Globalization in an Age of Crisis: Multilateral Economic Cooperation in the Twenty-First Century
Along with its painful economic costs, the financial crisis of 2008 raised concerns over the future of international policymaking. As in recessions past, new policy initiatives emerged that placed greater importance on protecting national interests than on promoting international economic cooperation. Whether in fiscal or monetary policies, the control of currencies and capital flows, the regulation of finance, or the implementation of protectionist policies and barriers to trade, there has been an almost worldwide trend toward prioritizing national economic security. But what are the underlying economic causes of this trend, and what can economic research reveal about its possible consequences?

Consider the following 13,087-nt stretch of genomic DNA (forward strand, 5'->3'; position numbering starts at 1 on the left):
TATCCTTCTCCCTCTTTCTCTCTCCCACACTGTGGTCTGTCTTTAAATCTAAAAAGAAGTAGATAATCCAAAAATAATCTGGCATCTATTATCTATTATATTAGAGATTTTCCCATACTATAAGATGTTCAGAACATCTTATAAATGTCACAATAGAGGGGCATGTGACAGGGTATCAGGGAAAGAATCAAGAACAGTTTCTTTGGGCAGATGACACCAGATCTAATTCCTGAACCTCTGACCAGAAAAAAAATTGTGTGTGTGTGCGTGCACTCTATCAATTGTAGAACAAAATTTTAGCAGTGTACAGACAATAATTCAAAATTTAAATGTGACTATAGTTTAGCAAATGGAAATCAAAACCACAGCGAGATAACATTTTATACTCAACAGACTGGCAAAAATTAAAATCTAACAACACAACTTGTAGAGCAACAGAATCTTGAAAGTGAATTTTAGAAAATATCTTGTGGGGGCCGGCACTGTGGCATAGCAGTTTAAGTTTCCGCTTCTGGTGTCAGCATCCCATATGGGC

Prompted by these questions, Robert C. Feenstra and Alan M. Taylor have brought together top researchers with policymakers and practitioners whose contributions consider the ways in which the global economy might address the challenges of globalization that emerged over the last two decades and intensified in the recent crisis. Chapters consider the critical linkages between issues like exchange rates, global imbalances, and financial regulation, and plumb the political and economic outcomes of past policies for insights about the future of global economic cooperation.